Channel Four political correspondent Michael Crick says he has spoken to the man at the centre of the allegations, who denied that he was a paedophile and said he would sue if Newsnight broadcasts anything on him tonight.
Savile is now believed to have been one of the UK’s most prolific abusers, with about 300 possible victims but the BBC faces questions about whether they helped cover-up his sexual crimes
THE JOURNALIST WHOSE TWEET SENT THE BBC INTO A TAILSPIN
Iain Overton’s tweet that he was helping Newsnight unmask a ‘senior political figure’ as a paedophile sent the internet wild with speculation about who this abuser might be.
But ever since his tweet at around 10am on Friday the BBC has refused to admit that his investigation even exists let alone whether they will broadcast it tonight.
Mr Overton is managing editor of the Bureau of Investigative Journalism, an organisation gaining a reputation for big scoops since it was formed at London’s City University in April 2010. It boasts that it has helped produce stories that led to 47 front pages in the national press in that time.
Its website says: ‘Our team of journalists bolsters original news by producing high-quality investigations for press and broadcast media with the aim of educating the public and the media on both the realities of today’s world and the value of honest reporting.’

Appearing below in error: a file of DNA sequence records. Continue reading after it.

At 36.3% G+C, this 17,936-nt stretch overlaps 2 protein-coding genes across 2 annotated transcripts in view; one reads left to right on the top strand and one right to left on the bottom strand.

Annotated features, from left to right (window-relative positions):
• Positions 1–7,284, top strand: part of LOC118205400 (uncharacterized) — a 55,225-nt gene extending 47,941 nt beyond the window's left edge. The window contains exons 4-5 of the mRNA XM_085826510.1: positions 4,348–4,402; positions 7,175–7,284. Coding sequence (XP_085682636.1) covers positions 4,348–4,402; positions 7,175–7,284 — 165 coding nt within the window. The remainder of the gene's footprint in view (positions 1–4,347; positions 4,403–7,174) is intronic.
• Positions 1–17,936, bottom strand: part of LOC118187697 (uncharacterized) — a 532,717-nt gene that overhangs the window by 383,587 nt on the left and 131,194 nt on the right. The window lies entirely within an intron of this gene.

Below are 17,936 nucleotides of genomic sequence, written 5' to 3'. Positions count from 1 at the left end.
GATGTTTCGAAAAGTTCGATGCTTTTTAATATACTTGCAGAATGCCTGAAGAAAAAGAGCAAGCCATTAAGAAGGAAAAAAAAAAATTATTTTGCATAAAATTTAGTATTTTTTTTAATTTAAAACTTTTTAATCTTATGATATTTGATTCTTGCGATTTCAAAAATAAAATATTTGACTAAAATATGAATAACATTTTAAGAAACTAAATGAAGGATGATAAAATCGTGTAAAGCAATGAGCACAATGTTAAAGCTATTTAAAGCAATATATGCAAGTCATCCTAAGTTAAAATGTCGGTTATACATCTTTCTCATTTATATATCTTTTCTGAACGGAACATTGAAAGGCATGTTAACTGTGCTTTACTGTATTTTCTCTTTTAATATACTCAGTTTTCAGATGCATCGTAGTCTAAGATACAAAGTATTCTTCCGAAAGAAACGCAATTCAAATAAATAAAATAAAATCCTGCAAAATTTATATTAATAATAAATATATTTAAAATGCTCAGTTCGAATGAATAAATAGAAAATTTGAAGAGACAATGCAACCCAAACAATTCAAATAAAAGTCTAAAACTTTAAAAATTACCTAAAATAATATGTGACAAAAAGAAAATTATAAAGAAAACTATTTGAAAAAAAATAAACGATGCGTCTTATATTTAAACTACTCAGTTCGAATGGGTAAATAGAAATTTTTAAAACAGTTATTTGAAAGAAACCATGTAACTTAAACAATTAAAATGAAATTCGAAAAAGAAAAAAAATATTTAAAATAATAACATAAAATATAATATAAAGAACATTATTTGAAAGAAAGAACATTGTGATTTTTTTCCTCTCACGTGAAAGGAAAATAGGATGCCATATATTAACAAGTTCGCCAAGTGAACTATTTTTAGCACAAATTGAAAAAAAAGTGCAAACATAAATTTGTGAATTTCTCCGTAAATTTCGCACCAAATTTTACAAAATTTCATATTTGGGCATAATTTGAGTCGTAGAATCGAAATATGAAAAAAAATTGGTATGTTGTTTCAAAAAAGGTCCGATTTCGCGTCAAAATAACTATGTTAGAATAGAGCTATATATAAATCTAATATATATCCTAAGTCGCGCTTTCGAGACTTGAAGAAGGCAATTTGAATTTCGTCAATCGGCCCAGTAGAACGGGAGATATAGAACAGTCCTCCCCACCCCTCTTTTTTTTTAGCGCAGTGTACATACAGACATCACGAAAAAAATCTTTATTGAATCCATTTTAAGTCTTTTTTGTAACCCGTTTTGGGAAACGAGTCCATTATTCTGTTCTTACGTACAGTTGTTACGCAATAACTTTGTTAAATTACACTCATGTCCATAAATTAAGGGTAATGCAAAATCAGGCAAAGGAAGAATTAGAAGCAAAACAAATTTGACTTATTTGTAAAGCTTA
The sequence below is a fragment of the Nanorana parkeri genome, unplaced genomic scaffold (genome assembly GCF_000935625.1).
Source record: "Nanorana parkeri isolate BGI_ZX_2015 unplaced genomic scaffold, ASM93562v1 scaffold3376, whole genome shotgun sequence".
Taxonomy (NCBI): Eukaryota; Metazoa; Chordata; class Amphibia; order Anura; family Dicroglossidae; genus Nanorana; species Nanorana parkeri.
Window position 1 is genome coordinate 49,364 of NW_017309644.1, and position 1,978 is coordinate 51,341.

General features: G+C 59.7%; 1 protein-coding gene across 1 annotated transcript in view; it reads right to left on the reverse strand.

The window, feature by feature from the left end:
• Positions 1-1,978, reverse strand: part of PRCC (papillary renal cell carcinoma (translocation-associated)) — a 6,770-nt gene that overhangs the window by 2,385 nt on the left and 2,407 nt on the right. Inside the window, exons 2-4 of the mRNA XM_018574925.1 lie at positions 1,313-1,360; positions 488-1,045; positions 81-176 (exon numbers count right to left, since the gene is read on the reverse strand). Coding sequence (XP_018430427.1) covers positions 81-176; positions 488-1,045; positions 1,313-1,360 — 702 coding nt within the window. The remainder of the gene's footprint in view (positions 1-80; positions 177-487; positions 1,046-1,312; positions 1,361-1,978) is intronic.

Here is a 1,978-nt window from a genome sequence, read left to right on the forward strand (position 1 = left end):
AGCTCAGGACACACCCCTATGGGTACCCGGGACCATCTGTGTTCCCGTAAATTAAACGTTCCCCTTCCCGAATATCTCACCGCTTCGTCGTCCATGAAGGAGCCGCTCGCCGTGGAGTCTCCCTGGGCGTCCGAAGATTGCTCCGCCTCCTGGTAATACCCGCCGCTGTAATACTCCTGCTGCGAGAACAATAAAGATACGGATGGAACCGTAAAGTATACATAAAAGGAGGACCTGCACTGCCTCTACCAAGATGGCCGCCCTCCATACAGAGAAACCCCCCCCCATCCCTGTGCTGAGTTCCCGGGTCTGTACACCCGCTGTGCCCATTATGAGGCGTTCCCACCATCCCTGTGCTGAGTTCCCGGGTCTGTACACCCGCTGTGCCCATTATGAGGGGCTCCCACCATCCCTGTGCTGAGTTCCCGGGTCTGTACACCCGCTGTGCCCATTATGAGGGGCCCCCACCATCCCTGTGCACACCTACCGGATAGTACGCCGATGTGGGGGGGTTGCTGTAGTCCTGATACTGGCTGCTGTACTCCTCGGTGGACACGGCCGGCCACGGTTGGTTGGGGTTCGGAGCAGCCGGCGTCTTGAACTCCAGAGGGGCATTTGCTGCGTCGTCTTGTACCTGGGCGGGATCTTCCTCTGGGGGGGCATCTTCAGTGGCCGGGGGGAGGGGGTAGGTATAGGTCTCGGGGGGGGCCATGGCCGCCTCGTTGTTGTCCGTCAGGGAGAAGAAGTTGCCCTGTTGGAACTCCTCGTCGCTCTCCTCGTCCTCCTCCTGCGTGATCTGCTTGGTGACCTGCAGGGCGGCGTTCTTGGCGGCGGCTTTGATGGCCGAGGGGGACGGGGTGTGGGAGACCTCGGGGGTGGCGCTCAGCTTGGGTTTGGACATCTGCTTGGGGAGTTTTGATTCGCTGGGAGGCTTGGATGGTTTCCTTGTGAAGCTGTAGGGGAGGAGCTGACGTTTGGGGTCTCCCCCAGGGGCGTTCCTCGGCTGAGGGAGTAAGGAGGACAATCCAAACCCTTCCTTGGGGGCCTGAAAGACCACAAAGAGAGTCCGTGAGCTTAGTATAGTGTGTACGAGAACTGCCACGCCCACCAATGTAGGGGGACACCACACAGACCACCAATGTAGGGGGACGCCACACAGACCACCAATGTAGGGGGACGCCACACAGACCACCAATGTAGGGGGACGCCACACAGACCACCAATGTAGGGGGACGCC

Mr Overton was a commissioning executive at ITN and then a senior producer at the BBC before taking his current role.
Investigations he has worked on in the past two years include an exposé on ‘counterfeit pharmaceuticals, corporate killings in Iraq, human rights abuses by the Brazilian police and Glasgow gang-land murders linked to security contracts,’ he says on his website.
He has won one Peabody Award, two Amnesty International Awards, a OneWorld Award, a Prix Circom, a BAFTA Scotland and 3 RTS nominations.
MailOnline has tried to contact Mr Overton but he has been unavailable for comment.
He also added that the man said he had not been approached for a comment by the BBC, despite it being earmarked for tonight’s Newsnight.
The Metropolitan Police have told MailOnline they have not been handed anything on the subject of the investigation.
The row comes after Labour MP Tom Watson shocked the Commons last month by alleging there was ‘clear intelligence’ linking a former Number 10 aide with a notorious group of sex offenders.
He has compiled a dossier allegations for the Metropolitan Police, which is currently dealing with hundreds of allegations of abuse against Jimmy Savile.
But it is unclear if this is linked to the Newsnight investigation.
Mr Watson suggested a Number 10 insider was named in files connected to the conviction of a child porn smuggler in the early 1990s.
He told the Commons: ‘The evidence used to convict paedophile Peter Righton, if it still exists, contains clear intelligence of a widespread paedophile ring.
‘One of its members boasts of his links to a senior aide of a former prime minister who says he could smuggle indecent images of children from abroad.
‘The leads were not followed up, but if the file still exists I want to ensure that the Metropolitan Police secure the evidence, re-examine it and investigate clear intelligence suggesting a powerful paedophile network linked to Parliament and No 10.’
Mr Cameron said Mr Watson ‘raises a very difficult and complex case’ and he was ‘not entirely sure which former prime minister he is referring to’.